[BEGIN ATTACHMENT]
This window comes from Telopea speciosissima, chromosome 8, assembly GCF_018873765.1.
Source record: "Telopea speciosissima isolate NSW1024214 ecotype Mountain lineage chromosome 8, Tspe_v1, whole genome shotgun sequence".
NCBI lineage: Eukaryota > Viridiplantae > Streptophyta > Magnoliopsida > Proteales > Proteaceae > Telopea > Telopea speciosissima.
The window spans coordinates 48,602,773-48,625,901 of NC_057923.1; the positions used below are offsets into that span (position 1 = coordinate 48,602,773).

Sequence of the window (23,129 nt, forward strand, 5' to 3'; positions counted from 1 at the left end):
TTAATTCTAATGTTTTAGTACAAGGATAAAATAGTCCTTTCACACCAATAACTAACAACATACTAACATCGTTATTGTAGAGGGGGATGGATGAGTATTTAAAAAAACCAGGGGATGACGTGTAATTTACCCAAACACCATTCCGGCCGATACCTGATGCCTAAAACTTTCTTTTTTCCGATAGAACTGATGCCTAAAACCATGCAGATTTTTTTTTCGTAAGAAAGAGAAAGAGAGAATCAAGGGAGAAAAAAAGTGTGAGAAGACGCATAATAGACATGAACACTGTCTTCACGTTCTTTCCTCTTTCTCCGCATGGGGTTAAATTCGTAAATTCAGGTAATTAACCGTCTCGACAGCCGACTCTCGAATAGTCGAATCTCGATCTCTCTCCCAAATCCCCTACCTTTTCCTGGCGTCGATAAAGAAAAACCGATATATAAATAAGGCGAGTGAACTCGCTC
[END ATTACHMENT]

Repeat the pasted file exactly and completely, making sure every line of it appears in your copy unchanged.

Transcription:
This window comes from Telopea speciosissima, chromosome 8, assembly GCF_018873765.1.
Source record: "Telopea speciosissima isolate NSW1024214 ecotype Mountain lineage chromosome 8, Tspe_v1, whole genome shotgun sequence".
NCBI lineage: Eukaryota > Viridiplantae > Streptophyta > Magnoliopsida > Proteales > Proteaceae > Telopea > Telopea speciosissima.
The window spans coordinates 48,602,773-48,625,901 of NC_057923.1; the positions used below are offsets into that span (position 1 = coordinate 48,602,773).

Sequence of the window (23,129 nt, forward strand, 5' to 3'; positions counted from 1 at the left end):
TTAATTCTAATGTTTTAGTACAAGGATAAAATAGTCCTTTCACACCAATAACTAACAACATACTAACATCGTTATTGTAGAGGGGGATGGATGAGTATTTAAAAAAACCAGGGGATGACGTGTAATTTACCCAAACACCATTCCGGCCGATACCTGATGCCTAAAACTTTCTTTTTTCCGATAGAACTGATGCCTAAAACCATGCAGATTTTTTTTTCGTAAGAAAGAGAAAGAGAGAATCAAGGGAGAAAAAAAGTGTGAGAAGACGCATAATAGACATGAACACTGTCTTCACGTTCTTTCCTCTTTCTCCGCATGGGGTTAAATTCGTAAATTCAGGTAATTAACCGTCTCGACAGCCGACTCTCGAATAGTCGAATCTCGATCTCTCTCCCAAATCCCCTACCTTTTCCTGGCGTCGATAAAGAAAAACCGATATATAAATAAGGCGAGTGAACTCGCTC